i would like to say thanks to the developers of bitter. Its just a unique tool.
i’ve been using bitter to check some vsts i have and the results are freaking me out.
there alot of free and even comercial plugins that do alot of harm to the wordlenght, at least thats what bitter shows.
how can i have more documentation about how bitter measures the bitdepth? cause i am seeing strange artifacts with bitter on some plugins
i really would like to get in contact with the developer.
not sure if this forum should be the right way for it.
nevertheless ill keep trying
Bitter pulls the information value out of each sample by using a bit of a trick, and then shows the mean value of each bit over a short window. So if the last process that touched the audio stream output (for example) 32-bit floating point samples, then 32 bits will be active in Bitter.
hello mr schwa
i wasnt hoping on getting an answer at least not this fast.
like i said ive been doing tests on some vsts with bitter. i always had this idea that some plugs, even those proposed my thousands of producers, were doing something nasty to my 24bit projects on cubase.
so bitter ended up being crucial for this.
ive tested like 200 vsts (free bundles, comercial ones, cracked ones) and the results are far from good.
like i suspected some plugs really destroy the bitdepth, and bitter shows so many diferent patterns.
typical patterns i found on the bitter graph (this is what i wanted to understand):
- graph always changing after the plug is on. (some delays plugs did this)
- graph completely disappears (some plugs (like distortion/tube) make the bar graphs in bitter completely disappear. even cubase native distortion. only vintage warmer was the only one that didnt mess bitter completely.
- graph disappears only on the right side (or left).
- the normal graph is disperse but some plugs only leave a line at 16bits (this is heavy truncating right?)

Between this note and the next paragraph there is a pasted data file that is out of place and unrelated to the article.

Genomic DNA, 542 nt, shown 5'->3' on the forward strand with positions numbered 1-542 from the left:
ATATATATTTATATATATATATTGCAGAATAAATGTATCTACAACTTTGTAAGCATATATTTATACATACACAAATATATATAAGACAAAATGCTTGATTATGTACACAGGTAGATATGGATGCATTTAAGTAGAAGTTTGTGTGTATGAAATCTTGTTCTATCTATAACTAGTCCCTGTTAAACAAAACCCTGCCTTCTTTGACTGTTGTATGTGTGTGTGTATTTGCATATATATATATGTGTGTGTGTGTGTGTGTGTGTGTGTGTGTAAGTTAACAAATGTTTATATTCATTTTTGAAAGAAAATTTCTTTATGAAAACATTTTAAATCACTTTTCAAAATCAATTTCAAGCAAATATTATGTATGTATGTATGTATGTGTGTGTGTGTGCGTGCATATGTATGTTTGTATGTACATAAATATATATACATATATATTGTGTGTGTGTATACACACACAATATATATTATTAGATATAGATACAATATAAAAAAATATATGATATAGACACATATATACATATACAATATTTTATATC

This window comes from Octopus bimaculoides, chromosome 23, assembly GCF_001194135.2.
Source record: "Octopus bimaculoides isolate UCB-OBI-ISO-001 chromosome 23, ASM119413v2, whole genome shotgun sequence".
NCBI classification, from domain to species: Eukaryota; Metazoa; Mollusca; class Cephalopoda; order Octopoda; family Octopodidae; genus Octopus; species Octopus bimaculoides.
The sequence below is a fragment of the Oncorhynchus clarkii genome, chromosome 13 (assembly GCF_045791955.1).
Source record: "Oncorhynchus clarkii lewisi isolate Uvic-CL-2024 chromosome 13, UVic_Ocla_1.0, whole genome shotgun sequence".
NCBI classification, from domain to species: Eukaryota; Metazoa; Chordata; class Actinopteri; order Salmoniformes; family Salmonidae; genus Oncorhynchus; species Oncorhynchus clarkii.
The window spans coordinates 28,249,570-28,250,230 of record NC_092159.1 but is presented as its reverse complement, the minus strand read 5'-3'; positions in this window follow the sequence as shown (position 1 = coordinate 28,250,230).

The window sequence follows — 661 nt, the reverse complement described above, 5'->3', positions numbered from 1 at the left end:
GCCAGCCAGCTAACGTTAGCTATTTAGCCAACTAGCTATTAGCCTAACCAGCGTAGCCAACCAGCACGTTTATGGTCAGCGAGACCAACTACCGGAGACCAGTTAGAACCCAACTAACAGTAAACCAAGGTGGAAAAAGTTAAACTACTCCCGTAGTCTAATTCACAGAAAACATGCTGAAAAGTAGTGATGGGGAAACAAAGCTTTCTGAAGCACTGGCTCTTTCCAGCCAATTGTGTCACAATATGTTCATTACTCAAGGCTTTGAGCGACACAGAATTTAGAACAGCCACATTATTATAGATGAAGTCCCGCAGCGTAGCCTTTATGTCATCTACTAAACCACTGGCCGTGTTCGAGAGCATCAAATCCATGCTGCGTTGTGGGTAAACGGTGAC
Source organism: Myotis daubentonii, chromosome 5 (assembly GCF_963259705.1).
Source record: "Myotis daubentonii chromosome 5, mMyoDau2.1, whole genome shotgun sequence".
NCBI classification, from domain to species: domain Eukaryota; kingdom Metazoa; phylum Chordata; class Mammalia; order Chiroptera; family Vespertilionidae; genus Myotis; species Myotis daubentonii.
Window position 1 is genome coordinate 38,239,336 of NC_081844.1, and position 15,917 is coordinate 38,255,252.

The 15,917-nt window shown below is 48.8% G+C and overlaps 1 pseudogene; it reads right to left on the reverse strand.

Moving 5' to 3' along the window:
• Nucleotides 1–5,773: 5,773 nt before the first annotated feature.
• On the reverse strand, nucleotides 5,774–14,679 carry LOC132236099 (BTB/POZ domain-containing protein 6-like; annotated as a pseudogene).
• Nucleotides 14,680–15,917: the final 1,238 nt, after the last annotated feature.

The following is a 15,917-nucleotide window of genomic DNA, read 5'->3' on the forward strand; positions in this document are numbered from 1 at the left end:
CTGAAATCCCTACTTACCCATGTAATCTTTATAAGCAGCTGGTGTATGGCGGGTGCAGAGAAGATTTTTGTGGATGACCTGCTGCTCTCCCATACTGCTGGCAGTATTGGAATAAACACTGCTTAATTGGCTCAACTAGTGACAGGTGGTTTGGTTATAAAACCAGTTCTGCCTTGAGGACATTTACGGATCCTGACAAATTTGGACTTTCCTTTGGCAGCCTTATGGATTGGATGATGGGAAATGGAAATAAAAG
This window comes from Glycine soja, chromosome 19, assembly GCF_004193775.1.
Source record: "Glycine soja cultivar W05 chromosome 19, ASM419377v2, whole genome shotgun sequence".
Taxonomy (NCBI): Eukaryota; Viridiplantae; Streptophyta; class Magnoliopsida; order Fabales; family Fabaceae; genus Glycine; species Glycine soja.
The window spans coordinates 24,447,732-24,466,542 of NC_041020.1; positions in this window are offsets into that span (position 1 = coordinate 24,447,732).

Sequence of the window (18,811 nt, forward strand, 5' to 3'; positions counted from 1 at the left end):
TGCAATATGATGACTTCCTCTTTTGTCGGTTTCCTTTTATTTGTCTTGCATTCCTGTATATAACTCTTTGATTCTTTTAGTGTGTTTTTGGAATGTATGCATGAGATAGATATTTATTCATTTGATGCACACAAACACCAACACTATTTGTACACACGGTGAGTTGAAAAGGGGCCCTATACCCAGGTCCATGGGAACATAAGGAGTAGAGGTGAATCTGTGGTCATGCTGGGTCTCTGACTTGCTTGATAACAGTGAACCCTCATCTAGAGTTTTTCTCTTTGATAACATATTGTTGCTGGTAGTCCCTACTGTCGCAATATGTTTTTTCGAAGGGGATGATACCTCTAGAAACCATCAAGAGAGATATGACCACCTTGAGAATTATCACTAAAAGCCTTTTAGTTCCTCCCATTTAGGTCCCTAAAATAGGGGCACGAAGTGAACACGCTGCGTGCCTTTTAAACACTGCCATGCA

i got these pattern graph variations (and others who arent so evident) on alot of plugs even the comercial ones alter the bitdepth but dont reduce it much.
mr schwa you said that if the last process was 32bit it shows 32bit (but if i got a plug in the chain before that truncates to 16bit it will show 32 or 16 in bitter?) this made me think.
i will try to do a list of the proper plugins and the ones who mess up the wordlength. i dont understand why havent anyone done this before.
once again i would like to say thanks for developing such an important software and making it available for free
if there are any other way of getting in touch with you i would like to send you the pics of bitter while heÂ´s testing the vsts.
like i said the results are very strange
it was a sad day when i discover my vst arsenal was doing me more harm than good.
Feel free to post some images here and I’ll do my best to interpret what they mean.
As for VSTs “doing more harm than good” … I’ll always come down on the side that says if it sounds good, it is good, regardless of what any technical analysis shows.
But having said that, I think tools like Bitter are useful to understand how things work, and also to some extent to debunk some myths. For example, one of the historical selling points of Pro Tools HD systems was the superiority of its 48 bit fixed point signal path, but in reality many big-name plugins convert all audio passing through them to 32-bit floating point regardless of what the host system is. Which doesn’t mean that the plugins sound bad, but it does mean that you don’t get any of the supposed benefits of the expensive HD audio stream handling.